Clearaudio Emotion review

The clean lines of German craftsmanship

TechRadar Verdict

Beautifully built and designed this entry point into the Clearaudio range gives a good idea of company standards. Its sound is open emphasising mid and top, but delivering nice timely bass


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    Impressive build quality

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    Vibrant performance

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    Timely bass


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    Clearaudio is a company that just loves acrylic and makes some pretty outrageous designs using stacks of the stuff.

    It also makes some rather tasteful-looking turntables that are, considering the value of the Euro these days, very competitively priced.

    Minimal turntable design

    Emotion is a simple solid plinth design with minimal apparent means of keeping out vibration. Its three legs are turned acrylic cones that look great and have a rubber O-ring underneath to keep unwanted vibes at bay. It would be wise to site it well away from loudspeakers and decouple it from suspended floors.

    It has a freestanding AC synchronous motor (with an on/off switch at its side) that drives the 18mm-thick acrylic platter via a round section belt. The bearing is described as being 'maintenance free' and consists of a hardened steel pin in a sintered bronze housing.

    Distinctive tonearm

    The Satisfy tonearm is unusual in having Clearaudio's distinctive headshell, whereby a top plate bolts to the cartridge and both elements are aligned with one bolt.

    It has gimbal bearings and a clever, if bulky magnetic anti-skate system. It doesn't come with interconnect cable, but has phono sockets at the arm base so you can choose your own.

    The Aurum Classics wood-bodied cartridge is an moving magnet (MM) design that tracks at 2.2grams and delivers 3.3mV output, which will suit any MM phono stage.

    Energetic performance

    In the listening room the panel found the Clearaudio to be an appealing and enjoyable record player. They liked its ability to keep the bass in proportion and in time, commenting on the good overall integration of the sound.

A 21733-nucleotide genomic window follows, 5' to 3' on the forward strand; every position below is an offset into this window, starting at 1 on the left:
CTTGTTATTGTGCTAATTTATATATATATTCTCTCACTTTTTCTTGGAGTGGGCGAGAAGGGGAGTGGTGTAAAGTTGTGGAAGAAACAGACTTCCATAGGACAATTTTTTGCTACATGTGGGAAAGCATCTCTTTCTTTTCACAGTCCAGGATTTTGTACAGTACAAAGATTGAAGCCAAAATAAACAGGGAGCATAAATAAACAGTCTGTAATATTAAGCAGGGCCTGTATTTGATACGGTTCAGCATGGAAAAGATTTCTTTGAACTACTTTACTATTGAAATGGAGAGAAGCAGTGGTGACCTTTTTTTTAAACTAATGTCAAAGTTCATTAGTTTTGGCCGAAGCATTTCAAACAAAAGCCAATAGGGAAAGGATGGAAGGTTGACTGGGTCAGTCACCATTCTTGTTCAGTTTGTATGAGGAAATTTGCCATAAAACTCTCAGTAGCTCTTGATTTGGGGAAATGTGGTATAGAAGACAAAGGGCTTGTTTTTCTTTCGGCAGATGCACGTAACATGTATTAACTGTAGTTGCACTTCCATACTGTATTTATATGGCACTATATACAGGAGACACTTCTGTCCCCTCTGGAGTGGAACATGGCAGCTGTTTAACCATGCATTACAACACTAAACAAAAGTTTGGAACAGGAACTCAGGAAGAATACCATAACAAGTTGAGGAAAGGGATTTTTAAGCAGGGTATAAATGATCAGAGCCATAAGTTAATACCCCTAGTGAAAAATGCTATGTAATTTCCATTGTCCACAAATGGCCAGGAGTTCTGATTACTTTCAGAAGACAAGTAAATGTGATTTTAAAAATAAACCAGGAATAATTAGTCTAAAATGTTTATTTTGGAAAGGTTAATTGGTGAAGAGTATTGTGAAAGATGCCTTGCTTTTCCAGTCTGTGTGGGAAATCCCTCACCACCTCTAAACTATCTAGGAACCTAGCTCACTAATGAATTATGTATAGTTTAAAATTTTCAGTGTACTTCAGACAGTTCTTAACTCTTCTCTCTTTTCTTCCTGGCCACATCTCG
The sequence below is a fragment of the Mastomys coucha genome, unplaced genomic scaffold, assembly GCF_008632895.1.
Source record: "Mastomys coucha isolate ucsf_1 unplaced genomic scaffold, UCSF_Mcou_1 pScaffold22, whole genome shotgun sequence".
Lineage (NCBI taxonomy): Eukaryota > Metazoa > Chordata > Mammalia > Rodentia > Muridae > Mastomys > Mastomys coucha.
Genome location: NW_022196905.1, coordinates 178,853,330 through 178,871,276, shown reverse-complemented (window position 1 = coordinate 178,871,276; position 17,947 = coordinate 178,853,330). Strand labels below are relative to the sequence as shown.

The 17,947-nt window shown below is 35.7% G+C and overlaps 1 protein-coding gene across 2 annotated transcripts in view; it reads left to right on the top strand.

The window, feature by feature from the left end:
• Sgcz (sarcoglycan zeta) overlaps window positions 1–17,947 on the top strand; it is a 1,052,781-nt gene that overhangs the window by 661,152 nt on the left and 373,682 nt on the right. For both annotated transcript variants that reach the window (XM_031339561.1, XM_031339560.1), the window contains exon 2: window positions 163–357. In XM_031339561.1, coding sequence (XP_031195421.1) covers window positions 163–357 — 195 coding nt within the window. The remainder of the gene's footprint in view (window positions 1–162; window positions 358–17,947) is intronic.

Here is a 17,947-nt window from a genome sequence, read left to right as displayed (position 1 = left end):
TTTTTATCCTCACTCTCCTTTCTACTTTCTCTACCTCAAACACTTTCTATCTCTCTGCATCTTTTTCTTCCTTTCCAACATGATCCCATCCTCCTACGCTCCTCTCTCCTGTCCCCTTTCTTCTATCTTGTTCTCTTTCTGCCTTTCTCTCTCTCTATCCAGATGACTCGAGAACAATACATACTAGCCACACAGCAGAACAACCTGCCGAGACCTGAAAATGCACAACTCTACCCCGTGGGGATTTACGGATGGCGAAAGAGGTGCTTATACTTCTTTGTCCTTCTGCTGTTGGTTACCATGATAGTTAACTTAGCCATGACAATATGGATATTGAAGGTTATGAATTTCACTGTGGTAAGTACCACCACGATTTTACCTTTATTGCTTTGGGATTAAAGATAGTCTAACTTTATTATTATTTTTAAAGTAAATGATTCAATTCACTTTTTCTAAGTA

One listener suggested that there was, "a touch of velvet to every frequency", however, which he meant as a complement, but is also an indication of the 'halo effect' that acrylic platters tend to bring to the party. They can produce a subtle glow to the mid and top that adds extra scale and openness to the sound that's is not entirely accurate.

    Another listener suspected that the turntable had more energy storage than its predecessor on the day (Rega P3/24), which probably indicates the same observation in a different way. If anything, the Clearaudio has less potential in this respect than the Rega as it's a little bit lighter in terms of platter mass.

    Attention to detail

    The Emotion had the advantage of a better interconnect than the competition (because we had to supply it), which will have helped its undoubtedly good treble extension and tight bottom end.

    The midrange is very good at projecting detail as well and, while it's not as rich as some, it remains in control despite nothing serious in the way of isolation.

    One thing we noticed when re-packing this turntable was the selection of tools supplied and the quality of packaging. The attention to detail Clearaudio brings is extremely high, resulting in impressive build quality.

    This welcome standard of manufacture, allied with sound that, while not entirely neutral, is engaging and revealing in equal measure, results in a very classy package for the money

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